Several years back, Lana Jacobs and I served a Thanksgiving meal together.
We were in Columbia, Missouri, volunteering at Councilwoman Almeyta Crayton’s annual community meal for people battling poverty or homelessness. “Everyone Eats,” it was called. Crayton was the first Black woman elected to the city council there. She and Jacobs, who helped run a homeless shelter, were constantly advocating for better policies to help folks who are less fortunate.
They both grew up poor in St. Louis. The three of us would meet for a beer occasionally. We shared a trouble-making gene, always challenging the powers that be. Crayton died several years ago. Jacobs died earlier this month. She was 73.
She was one of the most challenging people I’ve ever met. She challenged convention. She challenged world views. She didn’t fit into any stereotype. I think about that as the annual discussion of Thanksgiving dinners with family comes up.
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Many families have had the occasional conflict at the dinner table related to discussions of politics or religion. During the Trump presidency, there seemed to be a magnification of such conflicts, and it got worse during the pandemic, with some families I know fighting over masks and the like.
Jacobs would have been one of those folks at the Thanksgiving table who fit into everybody’s conversation because she defied labels. She grew up in public housing, in the Clinton-Peabody complex south of downtown. She was a member of the Catholic Worker movement founded by Dorothy Day. The movement believed in the dignity of every person. Jacobs and her ex-husband, Steve, didn’t just run homeless shelters. They lived there.
Jacobs was the most “pro-life” person I have known, but not in the political context that many people apply to the term. She was opposed to abortion, but she had also worked at Planned Parenthood in the early 1970s. Jacobs didn’t celebrate the overturning of Roe because she knew how it would criminalize women who live in poverty, or who have miscarriages. She valued life in the womb, and once children were born. Jacobs was opposed to the death penalty. She was opposed to assisted suicide. She dedicated her life to keeping people on the streets alive by feeding them.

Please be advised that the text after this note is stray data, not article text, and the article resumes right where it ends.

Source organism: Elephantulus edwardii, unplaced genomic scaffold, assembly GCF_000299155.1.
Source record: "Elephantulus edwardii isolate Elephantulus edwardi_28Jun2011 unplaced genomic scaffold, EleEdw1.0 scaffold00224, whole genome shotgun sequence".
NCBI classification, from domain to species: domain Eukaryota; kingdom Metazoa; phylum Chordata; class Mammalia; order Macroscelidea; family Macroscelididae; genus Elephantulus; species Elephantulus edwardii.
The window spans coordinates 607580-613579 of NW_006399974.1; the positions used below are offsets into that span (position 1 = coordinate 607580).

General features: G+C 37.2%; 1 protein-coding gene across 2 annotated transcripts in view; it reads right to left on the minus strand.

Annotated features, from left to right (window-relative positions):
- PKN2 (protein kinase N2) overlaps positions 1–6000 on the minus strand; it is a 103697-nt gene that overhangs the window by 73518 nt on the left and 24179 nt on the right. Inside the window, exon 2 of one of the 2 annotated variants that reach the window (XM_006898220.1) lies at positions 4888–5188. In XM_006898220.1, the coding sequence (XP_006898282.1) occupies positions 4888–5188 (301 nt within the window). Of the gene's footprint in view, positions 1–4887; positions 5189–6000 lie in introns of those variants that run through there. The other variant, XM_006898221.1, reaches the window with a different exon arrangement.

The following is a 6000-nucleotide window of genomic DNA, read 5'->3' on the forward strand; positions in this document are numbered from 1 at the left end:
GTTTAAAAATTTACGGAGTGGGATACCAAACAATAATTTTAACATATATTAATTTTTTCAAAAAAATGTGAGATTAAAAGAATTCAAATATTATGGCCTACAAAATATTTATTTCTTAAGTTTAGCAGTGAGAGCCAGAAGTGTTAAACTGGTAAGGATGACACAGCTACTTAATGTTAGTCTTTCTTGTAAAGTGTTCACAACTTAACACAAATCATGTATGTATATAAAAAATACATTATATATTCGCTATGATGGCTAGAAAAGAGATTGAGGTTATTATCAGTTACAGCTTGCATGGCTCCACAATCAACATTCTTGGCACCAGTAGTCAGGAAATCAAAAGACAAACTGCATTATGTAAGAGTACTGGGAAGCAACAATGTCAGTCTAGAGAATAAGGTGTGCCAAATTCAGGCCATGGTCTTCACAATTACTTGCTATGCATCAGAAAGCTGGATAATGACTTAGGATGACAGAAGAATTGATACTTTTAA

In 2005, she inserted herself into a national story, when the battle over the life and death of Terri Schiavo in Florida grabbed the nation’s attention. Jacobs was outside the hospital protesting alongside disability rights advocates, and even conservatives, who wanted Schiavo to remain connected to her feeding tube. Jacobs got arrested in an act of civil disobedience trying to bring the woman a drink of water. Her daughter, Heather De Mian, an independent photojournalist in St. Louis known recently for her livestreaming of various protests, was with her. She says her mom led other detainees in the jail in prayer for Schiavo while she was behind bars.
Jacobs cared about life, not politics.
“Killing is wrong, period,” she said at the time. “I care about this because I’m a mother. If they put the feeding tube back in the morning, I’m on my way home tomorrow. I’ve got Easter dinner to prepare for homeless people.”
Jacobs and I were on opposite sides during the Schiavo case. I believed Schiavo’s husband should be allowed to follow her wishes and let her die peacefully. But when Jacobs and I disagreed, we were never disagreeable about it. There’s a lesson there that is often lost in today’s political discourse.
Jacobs left Columbia a few years after I did, after some money went missing at the shelters she helped run. She was never charged with a crime, but she became separated from the community in which she had lived and served.
I don’t know what happened — Jacobs said the money went to poor people — but I was never too concerned about it. She was human, living in a place where she served and lived with other human beings who made mistakes and faced their own struggles and demons. Jacobs found dignity in every one of those human beings. She helped teach me to try to do the same thing as a reporter, seeing people for who they are, who they can become, not for a label that is attached to their current state of affairs, such as “homeless” or “addicted.”
“I stereotype. It’s faster,” said the George Clooney character in the 2009 movie “Up in the Air,” some of which was shot in St. Louis. Indeed, so many of us do, particularly when it comes to politics and religion, tossing out labels like progressive and moderate and conservative, and offering blanket characterizations of Muslims, Jews, Catholics and evangelical Christians, because it’s easier than getting to know the depths of people who often carry more than one of those stereotypes with them. Jacobs called herself many things, including a Marxist, but not one of those things fully defined her.
“She loved to cook and sew and garden,” De Mian told me this week. “I’m grateful we were able to finally get a house last year where we could have a nice garden for her this year. We grew cucumbers that she was canning as bread and butter pickles just hours before her first cardiac arrest at the end of August.”
Jacobs broke through all the labels. This Thanksgiving, I’m grateful for my time with her, and hope her memory teaches us a lesson about the dignity of human life.